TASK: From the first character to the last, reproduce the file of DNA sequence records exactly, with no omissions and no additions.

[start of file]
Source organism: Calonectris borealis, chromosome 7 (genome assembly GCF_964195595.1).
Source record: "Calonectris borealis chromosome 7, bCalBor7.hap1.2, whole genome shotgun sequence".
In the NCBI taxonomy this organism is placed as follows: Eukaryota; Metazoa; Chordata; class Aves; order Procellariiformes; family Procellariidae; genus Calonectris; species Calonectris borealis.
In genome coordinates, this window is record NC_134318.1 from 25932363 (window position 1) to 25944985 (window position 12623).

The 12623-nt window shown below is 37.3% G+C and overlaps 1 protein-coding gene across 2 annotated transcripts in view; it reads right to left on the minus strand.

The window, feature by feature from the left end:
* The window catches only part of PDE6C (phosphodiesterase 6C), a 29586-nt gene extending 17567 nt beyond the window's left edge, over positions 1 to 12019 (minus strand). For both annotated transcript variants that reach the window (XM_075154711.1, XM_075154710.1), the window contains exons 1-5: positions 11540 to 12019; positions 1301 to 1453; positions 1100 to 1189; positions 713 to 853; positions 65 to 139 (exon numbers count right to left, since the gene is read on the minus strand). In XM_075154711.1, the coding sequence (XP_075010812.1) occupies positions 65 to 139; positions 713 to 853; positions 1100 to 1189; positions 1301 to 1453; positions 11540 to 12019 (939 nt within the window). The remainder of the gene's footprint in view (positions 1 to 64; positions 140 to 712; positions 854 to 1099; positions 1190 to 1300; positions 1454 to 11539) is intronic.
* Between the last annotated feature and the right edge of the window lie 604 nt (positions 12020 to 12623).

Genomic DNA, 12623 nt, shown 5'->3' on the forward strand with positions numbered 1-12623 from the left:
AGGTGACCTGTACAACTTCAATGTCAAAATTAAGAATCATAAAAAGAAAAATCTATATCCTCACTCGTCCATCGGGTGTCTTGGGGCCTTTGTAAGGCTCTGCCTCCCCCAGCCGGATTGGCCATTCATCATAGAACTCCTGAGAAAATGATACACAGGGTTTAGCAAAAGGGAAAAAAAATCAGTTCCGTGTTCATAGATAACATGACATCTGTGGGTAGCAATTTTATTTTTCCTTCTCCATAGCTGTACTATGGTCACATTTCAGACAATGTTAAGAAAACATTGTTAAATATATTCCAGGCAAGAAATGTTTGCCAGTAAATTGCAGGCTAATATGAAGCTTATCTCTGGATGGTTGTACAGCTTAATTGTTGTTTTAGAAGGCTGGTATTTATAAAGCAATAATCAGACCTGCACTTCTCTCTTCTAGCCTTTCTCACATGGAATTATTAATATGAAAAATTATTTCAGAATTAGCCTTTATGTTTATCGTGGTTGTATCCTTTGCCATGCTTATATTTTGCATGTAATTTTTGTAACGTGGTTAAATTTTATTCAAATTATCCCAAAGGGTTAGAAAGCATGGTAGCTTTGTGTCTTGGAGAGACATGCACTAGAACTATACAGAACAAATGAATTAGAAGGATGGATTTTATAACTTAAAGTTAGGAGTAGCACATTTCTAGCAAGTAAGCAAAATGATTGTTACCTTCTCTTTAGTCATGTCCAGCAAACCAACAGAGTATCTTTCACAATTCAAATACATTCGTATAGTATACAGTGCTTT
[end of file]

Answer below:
Source organism: Calonectris borealis, chromosome 7 (genome assembly GCF_964195595.1).
Source record: "Calonectris borealis chromosome 7, bCalBor7.hap1.2, whole genome shotgun sequence".
In the NCBI taxonomy this organism is placed as follows: Eukaryota; Metazoa; Chordata; class Aves; order Procellariiformes; family Procellariidae; genus Calonectris; species Calonectris borealis.
In genome coordinates, this window is record NC_134318.1 from 25932363 (window position 1) to 25944985 (window position 12623).

The 12623-nt window shown below is 37.3% G+C and overlaps 1 protein-coding gene across 2 annotated transcripts in view; it reads right to left on the minus strand.

The window, feature by feature from the left end:
* The window catches only part of PDE6C (phosphodiesterase 6C), a 29586-nt gene extending 17567 nt beyond the window's left edge, over positions 1 to 12019 (minus strand). For both annotated transcript variants that reach the window (XM_075154711.1, XM_075154710.1), the window contains exons 1-5: positions 11540 to 12019; positions 1301 to 1453; positions 1100 to 1189; positions 713 to 853; positions 65 to 139 (exon numbers count right to left, since the gene is read on the minus strand). In XM_075154711.1, the coding sequence (XP_075010812.1) occupies positions 65 to 139; positions 713 to 853; positions 1100 to 1189; positions 1301 to 1453; positions 11540 to 12019 (939 nt within the window). The remainder of the gene's footprint in view (positions 1 to 64; positions 140 to 712; positions 854 to 1099; positions 1190 to 1300; positions 1454 to 11539) is intronic.
* Between the last annotated feature and the right edge of the window lie 604 nt (positions 12020 to 12623).

Genomic DNA, 12623 nt, shown 5'->3' on the forward strand with positions numbered 1-12623 from the left:
AGGTGACCTGTACAACTTCAATGTCAAAATTAAGAATCATAAAAAGAAAAATCTATATCCTCACTCGTCCATCGGGTGTCTTGGGGCCTTTGTAAGGCTCTGCCTCCCCCAGCCGGATTGGCCATTCATCATAGAACTCCTGAGAAAATGATACACAGGGTTTAGCAAAAGGGAAAAAAAATCAGTTCCGTGTTCATAGATAACATGACATCTGTGGGTAGCAATTTTATTTTTCCTTCTCCATAGCTGTACTATGGTCACATTTCAGACAATGTTAAGAAAACATTGTTAAATATATTCCAGGCAAGAAATGTTTGCCAGTAAATTGCAGGCTAATATGAAGCTTATCTCTGGATGGTTGTACAGCTTAATTGTTGTTTTAGAAGGCTGGTATTTATAAAGCAATAATCAGACCTGCACTTCTCTCTTCTAGCCTTTCTCACATGGAATTATTAATATGAAAAATTATTTCAGAATTAGCCTTTATGTTTATCGTGGTTGTATCCTTTGCCATGCTTATATTTTGCATGTAATTTTTGTAACGTGGTTAAATTTTATTCAAATTATCCCAAAGGGTTAGAAAGCATGGTAGCTTTGTGTCTTGGAGAGACATGCACTAGAACTATACAGAACAAATGAATTAGAAGGATGGATTTTATAACTTAAAGTTAGGAGTAGCACATTTCTAGCAAGTAAGCAAAATGATTGTTACCTTCTCTTTAGTCATGTCCAGCAAACCAACAGAGTATCTTTCACAATTCAAATACATTCGTATAGTATACAGTGCTTT